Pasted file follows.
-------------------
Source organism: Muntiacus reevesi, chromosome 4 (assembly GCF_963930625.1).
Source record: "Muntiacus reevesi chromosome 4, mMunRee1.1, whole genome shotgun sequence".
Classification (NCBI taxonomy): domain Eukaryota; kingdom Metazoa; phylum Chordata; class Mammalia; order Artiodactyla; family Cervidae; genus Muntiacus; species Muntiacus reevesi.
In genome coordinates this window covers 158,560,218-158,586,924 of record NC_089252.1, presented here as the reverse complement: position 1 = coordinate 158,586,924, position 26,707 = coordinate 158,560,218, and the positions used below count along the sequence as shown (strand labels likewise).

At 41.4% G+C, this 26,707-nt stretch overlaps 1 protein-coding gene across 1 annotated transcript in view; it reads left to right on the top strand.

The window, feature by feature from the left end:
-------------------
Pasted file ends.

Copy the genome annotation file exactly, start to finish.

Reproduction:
Source organism: Muntiacus reevesi, chromosome 4 (assembly GCF_963930625.1).
Source record: "Muntiacus reevesi chromosome 4, mMunRee1.1, whole genome shotgun sequence".
Classification (NCBI taxonomy): domain Eukaryota; kingdom Metazoa; phylum Chordata; class Mammalia; order Artiodactyla; family Cervidae; genus Muntiacus; species Muntiacus reevesi.
In genome coordinates this window covers 158,560,218-158,586,924 of record NC_089252.1, presented here as the reverse complement: position 1 = coordinate 158,586,924, position 26,707 = coordinate 158,560,218, and the positions used below count along the sequence as shown (strand labels likewise).

At 41.4% G+C, this 26,707-nt stretch overlaps 1 protein-coding gene across 1 annotated transcript in view; it reads left to right on the top strand.

The window, feature by feature from the left end: